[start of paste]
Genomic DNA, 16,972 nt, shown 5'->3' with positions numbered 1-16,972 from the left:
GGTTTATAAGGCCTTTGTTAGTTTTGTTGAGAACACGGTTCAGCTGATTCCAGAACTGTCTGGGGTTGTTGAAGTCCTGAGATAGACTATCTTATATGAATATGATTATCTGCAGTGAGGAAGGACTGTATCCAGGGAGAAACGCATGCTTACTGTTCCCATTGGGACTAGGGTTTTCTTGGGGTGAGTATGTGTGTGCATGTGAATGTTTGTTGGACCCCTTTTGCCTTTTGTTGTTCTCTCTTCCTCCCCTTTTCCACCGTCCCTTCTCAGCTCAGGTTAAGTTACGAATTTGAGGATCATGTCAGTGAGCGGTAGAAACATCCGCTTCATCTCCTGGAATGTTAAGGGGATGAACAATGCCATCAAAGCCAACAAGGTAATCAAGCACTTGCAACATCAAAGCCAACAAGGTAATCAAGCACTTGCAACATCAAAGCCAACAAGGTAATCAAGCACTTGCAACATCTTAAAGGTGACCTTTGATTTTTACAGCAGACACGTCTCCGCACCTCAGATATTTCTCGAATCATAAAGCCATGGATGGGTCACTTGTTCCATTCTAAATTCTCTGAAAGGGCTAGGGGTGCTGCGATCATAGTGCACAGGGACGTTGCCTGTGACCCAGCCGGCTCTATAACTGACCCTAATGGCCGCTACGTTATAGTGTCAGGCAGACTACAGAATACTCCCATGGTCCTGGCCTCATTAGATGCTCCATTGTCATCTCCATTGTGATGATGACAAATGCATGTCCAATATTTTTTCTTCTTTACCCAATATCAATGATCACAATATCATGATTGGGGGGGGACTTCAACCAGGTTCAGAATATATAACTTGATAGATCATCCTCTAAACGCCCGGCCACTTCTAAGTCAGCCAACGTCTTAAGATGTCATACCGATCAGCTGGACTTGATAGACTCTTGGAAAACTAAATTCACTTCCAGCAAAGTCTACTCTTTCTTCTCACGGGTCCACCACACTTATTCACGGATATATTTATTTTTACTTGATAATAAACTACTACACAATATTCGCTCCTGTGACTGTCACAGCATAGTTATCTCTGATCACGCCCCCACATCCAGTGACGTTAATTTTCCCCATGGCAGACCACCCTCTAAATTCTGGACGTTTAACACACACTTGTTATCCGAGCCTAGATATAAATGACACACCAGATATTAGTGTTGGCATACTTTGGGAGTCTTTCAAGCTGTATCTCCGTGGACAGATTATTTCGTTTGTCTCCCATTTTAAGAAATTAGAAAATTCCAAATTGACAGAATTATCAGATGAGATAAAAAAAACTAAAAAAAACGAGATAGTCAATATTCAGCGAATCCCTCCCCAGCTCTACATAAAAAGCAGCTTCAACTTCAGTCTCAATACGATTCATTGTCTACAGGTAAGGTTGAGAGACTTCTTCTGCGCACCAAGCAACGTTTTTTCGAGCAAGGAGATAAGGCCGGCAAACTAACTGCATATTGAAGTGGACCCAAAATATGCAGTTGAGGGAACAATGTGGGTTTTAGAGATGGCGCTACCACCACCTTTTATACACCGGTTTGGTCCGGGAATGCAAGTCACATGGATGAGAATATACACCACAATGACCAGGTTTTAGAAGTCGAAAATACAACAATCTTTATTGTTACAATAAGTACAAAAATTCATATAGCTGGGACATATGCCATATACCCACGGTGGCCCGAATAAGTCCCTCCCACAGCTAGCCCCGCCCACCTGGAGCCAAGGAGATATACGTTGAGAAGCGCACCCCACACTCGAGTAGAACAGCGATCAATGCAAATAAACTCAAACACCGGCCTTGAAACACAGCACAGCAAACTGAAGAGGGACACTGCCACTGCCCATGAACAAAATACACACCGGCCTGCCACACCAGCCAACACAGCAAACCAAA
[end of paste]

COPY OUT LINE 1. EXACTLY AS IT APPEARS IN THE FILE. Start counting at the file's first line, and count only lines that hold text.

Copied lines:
Genomic DNA, 16,972 nt, shown 5'->3' with positions numbered 1-16,972 from the left: